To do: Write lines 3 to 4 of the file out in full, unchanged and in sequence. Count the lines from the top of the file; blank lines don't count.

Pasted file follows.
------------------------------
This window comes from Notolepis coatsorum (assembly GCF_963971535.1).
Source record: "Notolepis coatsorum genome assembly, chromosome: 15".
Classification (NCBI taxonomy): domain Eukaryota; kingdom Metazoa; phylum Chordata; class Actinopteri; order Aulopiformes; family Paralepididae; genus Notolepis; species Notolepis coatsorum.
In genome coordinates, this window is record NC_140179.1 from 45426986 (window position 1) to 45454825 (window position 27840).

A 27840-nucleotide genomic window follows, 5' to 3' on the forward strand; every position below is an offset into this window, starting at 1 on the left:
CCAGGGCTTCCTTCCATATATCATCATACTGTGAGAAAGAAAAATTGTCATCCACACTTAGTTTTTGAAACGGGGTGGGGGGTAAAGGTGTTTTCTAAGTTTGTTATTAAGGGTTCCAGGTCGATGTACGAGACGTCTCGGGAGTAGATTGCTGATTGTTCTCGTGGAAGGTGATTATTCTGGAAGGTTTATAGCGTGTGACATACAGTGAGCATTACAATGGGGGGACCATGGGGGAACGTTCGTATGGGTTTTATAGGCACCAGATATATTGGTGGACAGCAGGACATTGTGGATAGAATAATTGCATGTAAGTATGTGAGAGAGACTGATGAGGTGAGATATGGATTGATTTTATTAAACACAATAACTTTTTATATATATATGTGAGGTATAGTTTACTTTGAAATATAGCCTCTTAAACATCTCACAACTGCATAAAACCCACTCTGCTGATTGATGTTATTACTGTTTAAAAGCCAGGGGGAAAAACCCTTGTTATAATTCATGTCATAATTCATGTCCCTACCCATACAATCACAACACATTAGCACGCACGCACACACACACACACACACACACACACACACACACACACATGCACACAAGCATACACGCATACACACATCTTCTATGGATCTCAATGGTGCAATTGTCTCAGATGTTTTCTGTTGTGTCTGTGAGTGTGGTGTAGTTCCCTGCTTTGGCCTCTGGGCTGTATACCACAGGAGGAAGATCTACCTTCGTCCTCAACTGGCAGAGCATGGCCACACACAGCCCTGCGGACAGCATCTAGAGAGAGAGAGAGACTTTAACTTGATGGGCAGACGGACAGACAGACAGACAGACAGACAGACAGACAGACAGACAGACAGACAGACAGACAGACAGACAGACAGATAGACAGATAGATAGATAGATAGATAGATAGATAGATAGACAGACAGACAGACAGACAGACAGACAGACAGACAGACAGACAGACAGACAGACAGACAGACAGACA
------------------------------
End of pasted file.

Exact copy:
Classification (NCBI taxonomy): domain Eukaryota; kingdom Metazoa; phylum Chordata; class Actinopteri; order Aulopiformes; family Paralepididae; genus Notolepis; species Notolepis coatsorum.
In genome coordinates, this window is record NC_140179.1 from 45426986 (window position 1) to 45454825 (window position 27840).